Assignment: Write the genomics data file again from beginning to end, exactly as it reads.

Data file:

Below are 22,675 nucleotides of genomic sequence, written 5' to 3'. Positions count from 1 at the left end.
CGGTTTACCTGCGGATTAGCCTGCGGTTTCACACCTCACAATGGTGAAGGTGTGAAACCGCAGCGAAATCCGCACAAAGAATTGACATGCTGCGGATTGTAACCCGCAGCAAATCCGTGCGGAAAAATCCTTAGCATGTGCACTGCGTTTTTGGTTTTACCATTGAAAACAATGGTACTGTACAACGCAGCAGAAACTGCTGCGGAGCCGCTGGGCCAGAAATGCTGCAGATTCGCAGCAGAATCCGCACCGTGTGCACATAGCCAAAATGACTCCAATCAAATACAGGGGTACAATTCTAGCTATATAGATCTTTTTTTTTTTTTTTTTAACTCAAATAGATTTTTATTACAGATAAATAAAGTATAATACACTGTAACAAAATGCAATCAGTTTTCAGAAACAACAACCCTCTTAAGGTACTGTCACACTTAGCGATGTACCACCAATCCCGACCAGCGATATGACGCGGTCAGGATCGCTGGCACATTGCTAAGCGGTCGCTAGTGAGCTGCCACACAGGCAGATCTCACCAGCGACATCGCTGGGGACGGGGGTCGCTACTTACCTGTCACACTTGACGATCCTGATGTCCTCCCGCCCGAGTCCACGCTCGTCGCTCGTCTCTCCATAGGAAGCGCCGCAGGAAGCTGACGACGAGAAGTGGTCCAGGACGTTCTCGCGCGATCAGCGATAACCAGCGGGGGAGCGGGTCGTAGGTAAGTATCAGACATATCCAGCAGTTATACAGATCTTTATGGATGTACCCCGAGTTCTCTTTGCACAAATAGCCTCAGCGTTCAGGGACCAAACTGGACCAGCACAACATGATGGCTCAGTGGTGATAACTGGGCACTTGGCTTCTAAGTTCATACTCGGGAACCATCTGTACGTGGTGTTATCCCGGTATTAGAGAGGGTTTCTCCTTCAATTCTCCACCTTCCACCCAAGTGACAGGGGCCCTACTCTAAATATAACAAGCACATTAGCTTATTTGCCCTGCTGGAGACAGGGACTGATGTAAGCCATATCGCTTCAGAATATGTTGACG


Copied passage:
Below are 22,675 nucleotides of genomic sequence, written 5' to 3'. Positions count from 1 at the left end.
CGGTTTACCTGCGGATTAGCCTGCGGTTTCACACCTCACAATGGTGAAGGTGTGAAACCGCAGCGAAATCCGCACAAAGAATTGACATGCTGCGGATTGTAACCCGCAGCAAATCCGTGCGGAAAAATCCTTAGCATGTGCACTGCGTTTTTGGTTTTACCATTGAAAACAATGGTACTGTACAACGCAGCAGAAACTGCTGCGGAGCCGCTGGGCCAGAAATGCTGCAGATTCGCAGCAGAATCCGCACCGTGTGCACATAGCCAAAATGACTCCAATCAAATACAGGGGTACAATTCTAGCTATATAGATCTTTTTTTTTTTTTTTTTAACTCAAATAGATTTTTATTACAGATAAATAAAGTATAATACACTGTAACAAAATGCAATCAGTTTTCAGAAACAACAACCCTCTTAAGGTACTGTCACACTTAGCGATGTACCACCAATCCCGACCAGCGATATGACGCGGTCAGGATCGCTGGCACATTGCTAAGCGGTCGCTAGTGAGCTGCCACACAGGCAGATCTCACCAGCGACATCGCTGGGGACGGGGGTCGCTACTTACCTGTCACACTTGACGATCCTGATGTCCTCCCGCCCGAGTCCACGCTCGTCGCTCGTCTCTCCATAGGAAGCGCCGCAGGAAGCTGACGACGAGAAGTGGTCCAGGACGTTCTCGCGCGATCAGCGATAACCAGCGGGGGAGCGGGTCGTAGGTAAGTATCAGACATATCCAGCAGTTATACAGATCTTTATGGATGTACCCCGAGTTCTCTTTGCACAAATAGCCTCAGCGTTCAGGGACCAAACTGGACCAGCACAACATGATGGCTCAGTGGTGATAACTGGGCACTTGGCTTCTAAGTTCATACTCGGGAACCATCTGTACGTGGTGTTATCCCGGTATTAGAGAGGGTTTCTCCTTCAATTCTCCACCTTCCACCCAAGTGACAGGGGCCCTACTCTAAATATAACAAGCACATTAGCTTATTTGCCCTGCTGGAGACAGGGACTGATGTAAGCCATATCGCTTCAGAATATGTTGACG